According to the analysis based on Planetary Boundaries theory, conventional agriculture is responsible for significant biodiversity loss, rising global CO2 emissions and excessive eutrophication. Agriculture, in fact, influences all of the nine planetary boundaries in one way or another and recent research results urge for a new paradigm.
The research and development community has been looking into various ways to make this change possible, and an agroecological approach has given cause for high expectations. Agroecology is a scientific and systematic approach to sustainable agriculture which follows ecological principles such as biodiversity and succession. This “nothing wasted, everything transformed” approach preaches for low input, nutrient cycling and carbon sequestration. Agroecology also has a strong social focus, paying attention to public health, cultural values, and community resilience as well as linking to social and economic justice.
To the sceptic, they may say that all this sounds familiar and similar language is used in climate-smart agriculture or in organic farming. So, we asked Barbara Gemmill-Herren, Programme Specialist in Sustainable Agriculture at FAO to tell us more about the special features of agroecology and its practice.
Q: How does agroecology differ from other approaches like climate-smart agriculture, landscape approach and organic agriculture?
BH: One of the very helpful outcomes of our International Symposium on Agroecology for Food Security and Nutrition last year was recognition that there are multiple pathways to sustainability; each may have strong validity but different focus. They are not the same, but they have many overlaps. Climate Smart Agriculture is a relatively new initiative formulated specifically to address how agriculture is viewed within the Climate Change Convention, it stresses that agriculture mitigation potential should not be viewed alone, but in a coherent “package” with adaptation to climate change and food security.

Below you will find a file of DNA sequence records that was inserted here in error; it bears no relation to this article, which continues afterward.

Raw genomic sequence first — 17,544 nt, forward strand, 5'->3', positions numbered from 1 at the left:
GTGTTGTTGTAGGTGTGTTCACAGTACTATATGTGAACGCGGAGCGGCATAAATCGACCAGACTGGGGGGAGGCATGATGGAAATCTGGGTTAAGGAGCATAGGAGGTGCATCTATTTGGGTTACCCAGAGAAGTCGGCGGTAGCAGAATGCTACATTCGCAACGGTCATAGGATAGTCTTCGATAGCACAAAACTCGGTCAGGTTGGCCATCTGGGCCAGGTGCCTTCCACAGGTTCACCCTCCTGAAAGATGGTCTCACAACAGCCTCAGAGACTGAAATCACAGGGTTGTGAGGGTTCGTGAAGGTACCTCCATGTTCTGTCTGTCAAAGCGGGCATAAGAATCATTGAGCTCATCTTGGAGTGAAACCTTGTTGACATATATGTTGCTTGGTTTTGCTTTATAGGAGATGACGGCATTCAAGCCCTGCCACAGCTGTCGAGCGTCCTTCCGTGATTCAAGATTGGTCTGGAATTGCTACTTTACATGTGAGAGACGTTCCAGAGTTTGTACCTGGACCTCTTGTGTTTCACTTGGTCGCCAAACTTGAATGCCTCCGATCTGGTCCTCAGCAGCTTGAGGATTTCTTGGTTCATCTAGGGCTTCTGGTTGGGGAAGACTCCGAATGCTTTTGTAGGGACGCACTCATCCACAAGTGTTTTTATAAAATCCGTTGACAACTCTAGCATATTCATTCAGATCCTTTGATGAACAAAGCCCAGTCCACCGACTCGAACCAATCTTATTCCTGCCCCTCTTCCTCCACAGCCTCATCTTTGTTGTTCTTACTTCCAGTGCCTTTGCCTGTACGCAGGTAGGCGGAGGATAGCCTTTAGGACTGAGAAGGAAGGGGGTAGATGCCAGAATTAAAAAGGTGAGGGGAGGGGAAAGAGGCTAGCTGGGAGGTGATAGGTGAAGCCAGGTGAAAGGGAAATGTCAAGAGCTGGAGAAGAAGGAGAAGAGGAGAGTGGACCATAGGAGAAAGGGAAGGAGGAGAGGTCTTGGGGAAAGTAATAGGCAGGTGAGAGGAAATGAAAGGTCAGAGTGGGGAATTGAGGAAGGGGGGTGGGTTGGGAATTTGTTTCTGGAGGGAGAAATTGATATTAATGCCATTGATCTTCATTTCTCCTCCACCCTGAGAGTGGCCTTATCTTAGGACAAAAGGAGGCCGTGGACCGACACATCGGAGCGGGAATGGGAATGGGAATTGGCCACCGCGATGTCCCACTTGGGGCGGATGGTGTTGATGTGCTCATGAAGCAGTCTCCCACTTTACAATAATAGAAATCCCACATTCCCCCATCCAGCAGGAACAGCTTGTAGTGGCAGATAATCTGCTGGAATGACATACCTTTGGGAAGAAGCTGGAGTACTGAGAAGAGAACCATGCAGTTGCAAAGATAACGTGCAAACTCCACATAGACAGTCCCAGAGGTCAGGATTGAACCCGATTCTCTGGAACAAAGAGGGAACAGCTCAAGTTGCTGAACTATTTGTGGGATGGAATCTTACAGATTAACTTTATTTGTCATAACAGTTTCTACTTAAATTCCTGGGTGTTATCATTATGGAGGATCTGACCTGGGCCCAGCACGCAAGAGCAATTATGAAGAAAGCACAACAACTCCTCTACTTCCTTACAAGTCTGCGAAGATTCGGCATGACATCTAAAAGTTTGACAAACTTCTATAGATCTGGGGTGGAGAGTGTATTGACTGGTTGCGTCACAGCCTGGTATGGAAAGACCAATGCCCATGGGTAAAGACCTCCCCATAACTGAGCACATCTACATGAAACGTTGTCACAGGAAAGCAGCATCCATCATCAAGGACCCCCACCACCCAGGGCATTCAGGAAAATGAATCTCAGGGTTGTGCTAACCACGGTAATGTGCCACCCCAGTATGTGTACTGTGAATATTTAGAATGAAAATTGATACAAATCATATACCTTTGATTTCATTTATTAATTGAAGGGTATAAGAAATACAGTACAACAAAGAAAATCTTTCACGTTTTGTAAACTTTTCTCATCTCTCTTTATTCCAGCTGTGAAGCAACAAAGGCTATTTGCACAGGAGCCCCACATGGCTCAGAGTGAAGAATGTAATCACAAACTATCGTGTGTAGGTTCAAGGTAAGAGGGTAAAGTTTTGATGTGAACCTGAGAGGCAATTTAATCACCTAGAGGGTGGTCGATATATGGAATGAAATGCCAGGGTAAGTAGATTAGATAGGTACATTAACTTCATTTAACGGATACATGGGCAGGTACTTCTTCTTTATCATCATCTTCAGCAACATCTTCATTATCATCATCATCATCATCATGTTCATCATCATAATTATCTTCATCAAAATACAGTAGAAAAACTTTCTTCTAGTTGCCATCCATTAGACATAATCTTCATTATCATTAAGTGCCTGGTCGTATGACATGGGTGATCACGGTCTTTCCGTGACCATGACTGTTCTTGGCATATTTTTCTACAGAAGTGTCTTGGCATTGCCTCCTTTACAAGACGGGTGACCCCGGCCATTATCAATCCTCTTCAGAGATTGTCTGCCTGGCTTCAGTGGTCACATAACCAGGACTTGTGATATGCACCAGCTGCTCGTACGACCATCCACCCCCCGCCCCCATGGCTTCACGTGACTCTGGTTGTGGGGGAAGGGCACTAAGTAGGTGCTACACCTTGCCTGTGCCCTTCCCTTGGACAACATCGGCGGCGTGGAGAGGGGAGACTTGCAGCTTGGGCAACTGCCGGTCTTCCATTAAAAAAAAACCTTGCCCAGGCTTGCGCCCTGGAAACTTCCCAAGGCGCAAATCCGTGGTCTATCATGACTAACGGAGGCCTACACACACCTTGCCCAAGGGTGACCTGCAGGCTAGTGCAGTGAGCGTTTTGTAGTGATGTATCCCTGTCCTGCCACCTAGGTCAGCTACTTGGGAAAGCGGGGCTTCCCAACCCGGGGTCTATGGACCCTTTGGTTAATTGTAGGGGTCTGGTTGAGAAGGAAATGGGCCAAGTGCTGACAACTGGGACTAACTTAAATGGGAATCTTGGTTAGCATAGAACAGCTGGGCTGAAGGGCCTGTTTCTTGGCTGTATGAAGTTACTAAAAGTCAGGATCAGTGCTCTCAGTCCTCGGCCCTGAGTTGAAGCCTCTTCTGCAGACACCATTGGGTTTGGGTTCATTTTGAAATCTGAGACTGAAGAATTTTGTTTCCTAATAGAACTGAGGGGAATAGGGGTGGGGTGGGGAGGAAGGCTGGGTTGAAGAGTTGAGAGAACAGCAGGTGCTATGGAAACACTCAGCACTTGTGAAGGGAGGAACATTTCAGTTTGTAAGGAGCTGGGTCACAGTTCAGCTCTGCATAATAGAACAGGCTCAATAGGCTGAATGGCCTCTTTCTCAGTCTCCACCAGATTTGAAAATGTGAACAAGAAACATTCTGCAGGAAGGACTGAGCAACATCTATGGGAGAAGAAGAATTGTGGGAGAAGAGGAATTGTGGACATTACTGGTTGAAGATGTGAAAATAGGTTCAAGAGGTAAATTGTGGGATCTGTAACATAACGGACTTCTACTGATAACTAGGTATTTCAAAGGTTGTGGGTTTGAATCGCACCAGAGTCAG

Agroecology, on the other hand, is a very old, elaborated concept, dating as a scientific discipline to the 1920s. It has a broad focus, and, unlike CSA, is not a technical “package”, but a set of robust basic principles with focus on recycling, efficiency, diversity, biological regulation, interactions, and synergies (with credit to Pablo Tittonnel to distill these from the classical works on Agroecology). As he notes, “The choice of management practices and technologies to achieve these principles is always location specific, shaped by a given social-ecological context”.
Landscape approaches are important in agroecology, particularly because agroecology is not only about biological interactions, but also social interactions, farmer empowerment and building social capital across communities and landscapes.
Agroecology and organic agriculture have many points of convergence. The major difference is that there are no standards and certification systems in agroecology. Agroecology surely offers a way of designing farming systems in order to meet organic standards, including replacing inputs with biological interactions. Certification standards are starting to value context-specificity of agroecology.
Q: What do you see as the major challenge for the implementation of agroecology on the ground?
BH: Agroecology respects farmer knowledge and treats it as a valuable input. Thus outreach communication and work with farmers to address their challenges is critical. Few governments allocate sufficient resources to this sort of work and extension services with farmer needs and perceptions at the center. But there is a growing interest in establishing farmer research networks, and sharing such knowledge with the scientific community.
Q: How do you see agroecology policy and its application in the current international relations setting? How do you see it in the future?
BH: Last year, both Brazil and France have adopted agroecology policies; this is surely no coincidence as agroecology gains traction. Within the international arena, agroecological approaches have been recognized in two instruments of the Committee on Food Security, the Voluntary Guidelines on Land Tenure, and the Principles for Responsible Investment in Agriculture and Food Systems. Thus, agroecology is now in the vocabulary of the inter-governmental, and governmental processes, and will undoubtedly grow. It will be interesting to see how it may enter into the policy arena at local levels, which is where implementation will be key.
Q: What is, in your opinion, the potential of agroecology for food security and development?
BH: In my opinion, agroecology – in its largest sense as the ecology of sustainable food systems, is the most comprehensive paradigm for food security and development, encompassing the need for regenerative and efficient farming systems, adaptable to climate change, and socially equitable.
Would like to know more about agroeoclogy and its implementation? SIANI’s Expert Group policy brief focuses on agriculture transformation in low-income countries, shows how agroecological approach can help to limit the impact of agriculture on each of the Planetary Boundaries.